Engineered The Perfect Misunderstanding

, , , , , | Learning | November 13, 2017

(I’m checking engineers in at an alumni event where they each receive a name tag, but I am neither an engineer nor an alumni of the school.)

Engineer: “Where’s your name tag?”

Me: “I’m not an engineer.”

Engineer: “Don’t worry; it’s not that hard. Just peel the back off and stick it to your shirt.”

What Happens When You Insult A Real Lady

| Ottawa, ON, USA | Right | May 17, 2017

(My wife and I volunteer at an ‘alternative’ event for leather enthusiasts. A friend of ours is one of the producers of the event and we don’t have the 200 dollars a piece to spend on admission for the weekend it so we volunteer at the coat check to get in for free on the night of the stage show. Because it is an alternative scene there are a bunch of LGBT people at the event, my wife (a trans-woman) and myself (cis-woman) included, and it is generally regarded as a safe space. My wife has the added benefit of being profoundly deaf and with hearing aids. She has also been dealing with health issues and this the first time she has been out of the house for weeks, so she’s excited to be out. It’s the end of the show so my wife, two other volunteers, and I are running around like mad getting everyone’s items while also making playful, sexy small talk with the patrons while they wait, to keep them happy. A few are already three sheets to the wind. One patron, who is plastered, comes up.)

Patron: “Wow, there’s a few women back here.”

Other Volunteer: “I know! How often do you get such an array of ladies to handle your drawers?”

Patron: *looking pointedly at my partner* “So you are all real women?”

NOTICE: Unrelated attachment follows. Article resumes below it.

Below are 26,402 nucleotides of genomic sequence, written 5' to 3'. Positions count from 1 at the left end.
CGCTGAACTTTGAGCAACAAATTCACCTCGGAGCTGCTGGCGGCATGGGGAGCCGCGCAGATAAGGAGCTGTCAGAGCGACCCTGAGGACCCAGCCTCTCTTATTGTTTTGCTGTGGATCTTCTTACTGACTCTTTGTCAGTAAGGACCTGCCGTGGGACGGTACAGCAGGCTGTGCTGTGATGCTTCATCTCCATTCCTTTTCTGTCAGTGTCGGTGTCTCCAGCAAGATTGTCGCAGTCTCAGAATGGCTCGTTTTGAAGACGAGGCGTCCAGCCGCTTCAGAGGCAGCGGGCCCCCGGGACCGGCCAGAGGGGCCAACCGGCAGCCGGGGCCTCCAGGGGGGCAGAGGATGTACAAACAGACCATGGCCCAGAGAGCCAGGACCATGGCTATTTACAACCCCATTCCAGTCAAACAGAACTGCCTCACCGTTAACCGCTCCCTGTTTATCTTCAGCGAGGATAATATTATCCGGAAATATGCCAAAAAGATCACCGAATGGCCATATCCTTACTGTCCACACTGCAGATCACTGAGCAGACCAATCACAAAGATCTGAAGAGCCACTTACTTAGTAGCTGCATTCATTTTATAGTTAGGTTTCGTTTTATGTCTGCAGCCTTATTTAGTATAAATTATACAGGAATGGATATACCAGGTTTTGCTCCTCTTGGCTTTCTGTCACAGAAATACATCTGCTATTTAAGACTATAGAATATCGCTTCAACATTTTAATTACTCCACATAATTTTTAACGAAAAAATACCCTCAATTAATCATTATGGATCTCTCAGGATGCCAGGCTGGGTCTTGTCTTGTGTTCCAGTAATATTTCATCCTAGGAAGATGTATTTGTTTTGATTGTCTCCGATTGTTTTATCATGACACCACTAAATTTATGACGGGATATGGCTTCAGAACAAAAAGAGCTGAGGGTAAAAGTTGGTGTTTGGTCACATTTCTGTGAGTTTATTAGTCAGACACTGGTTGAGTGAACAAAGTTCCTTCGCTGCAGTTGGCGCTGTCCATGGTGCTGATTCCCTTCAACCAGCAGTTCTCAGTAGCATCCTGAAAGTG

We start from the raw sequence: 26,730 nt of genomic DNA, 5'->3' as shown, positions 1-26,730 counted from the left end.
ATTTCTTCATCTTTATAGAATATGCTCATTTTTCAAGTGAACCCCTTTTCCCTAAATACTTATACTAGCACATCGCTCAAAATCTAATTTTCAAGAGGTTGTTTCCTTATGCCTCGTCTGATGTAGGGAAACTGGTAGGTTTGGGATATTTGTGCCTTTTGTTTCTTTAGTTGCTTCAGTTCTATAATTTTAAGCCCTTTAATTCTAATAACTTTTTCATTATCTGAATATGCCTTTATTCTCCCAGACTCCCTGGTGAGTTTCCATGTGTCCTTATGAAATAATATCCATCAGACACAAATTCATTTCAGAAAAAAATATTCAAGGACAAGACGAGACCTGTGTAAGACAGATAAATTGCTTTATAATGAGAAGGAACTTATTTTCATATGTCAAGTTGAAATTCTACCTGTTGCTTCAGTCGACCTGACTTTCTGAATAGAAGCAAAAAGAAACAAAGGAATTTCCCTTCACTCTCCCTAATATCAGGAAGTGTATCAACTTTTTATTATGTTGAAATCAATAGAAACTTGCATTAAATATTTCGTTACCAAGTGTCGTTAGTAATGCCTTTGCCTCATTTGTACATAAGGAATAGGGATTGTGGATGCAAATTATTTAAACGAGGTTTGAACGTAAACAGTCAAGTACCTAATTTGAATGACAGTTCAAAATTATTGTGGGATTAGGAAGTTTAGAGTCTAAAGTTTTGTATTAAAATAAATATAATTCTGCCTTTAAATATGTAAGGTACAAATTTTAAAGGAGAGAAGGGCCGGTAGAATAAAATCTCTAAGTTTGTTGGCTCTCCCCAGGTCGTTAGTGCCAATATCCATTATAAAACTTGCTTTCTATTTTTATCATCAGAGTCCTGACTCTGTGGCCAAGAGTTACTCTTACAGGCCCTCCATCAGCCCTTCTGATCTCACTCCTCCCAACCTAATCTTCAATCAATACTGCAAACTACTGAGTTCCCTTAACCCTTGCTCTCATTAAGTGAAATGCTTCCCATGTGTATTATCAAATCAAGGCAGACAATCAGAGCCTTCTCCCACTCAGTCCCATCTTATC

(I start to feel my hackles rise. I protectively put an arm around my wife and proudly declare with a smile…)

Me: “Of course we are ALL real women.”

Patron: *pointing to me* “Hmm, you’re a real woman.” *pointing to my wife* “You aren’t…” *pointing to the other two* “You are and you are…”

(I’m shocked and rush her to get someone’s coat before he can say any more insulting things about her, but while she didn’t catch the whole exchange she knows she was just clocked as transgender. He gets his things and steps away. My wife anxiously asks me what he said.)

Me: “He’s just a drunk; pay no attention to him.”

Wife: *pressing* “What did he say?”

Me: “It’s nothing.”

Wife: “I need to know. You know it drives me crazy not knowing.”

Me: *giving in* “He… said you aren’t a real girl. But he’s a jerk; don’t listen to him.”

(The other volunteers notice her reaction and back me up that he was an idiot and swoop in to support her. I slink over to the bouncer (another friend of ours) and tell him what just happened. He swoops in to deal with the drunk patron. The volunteer co-ordinator and other volunteers offer to let me and my wife take a break until he leaves. I haul my wife to the now almost-empty auditorium where she has a minute to compose herself. Our friend who’s the producer comes out of backstage as I’m rubbing her back. He’s run ragged and tired from running the whole weekend’s festivities and looks the part, but pauses when he sees us. He knows she’s been sick and asks how she’s doing.)

Me: “Oh, someone was just being a jerk.”

Producer Friend: *immediately worried* “What happened?”

Me: “Some drunk said that she wasn’t a ‘real’ girl.”

Producer Friend: *to my wife* “Come here.” *gives her a hug and a kiss* “Don’t listen to idiots like that. They aren’t worth your time. And if I’m in the same room as this guy point him out I will make sure he NEVER attends one of my events ever again! If anyone says you aren’t a real girl they have another thing coming. Got it?”

(My wife nodded and started to smile again. By the time we got back down to the coat check the drunk jerk had left. They cut off his service at the bar so he was forced to go somewhere else.)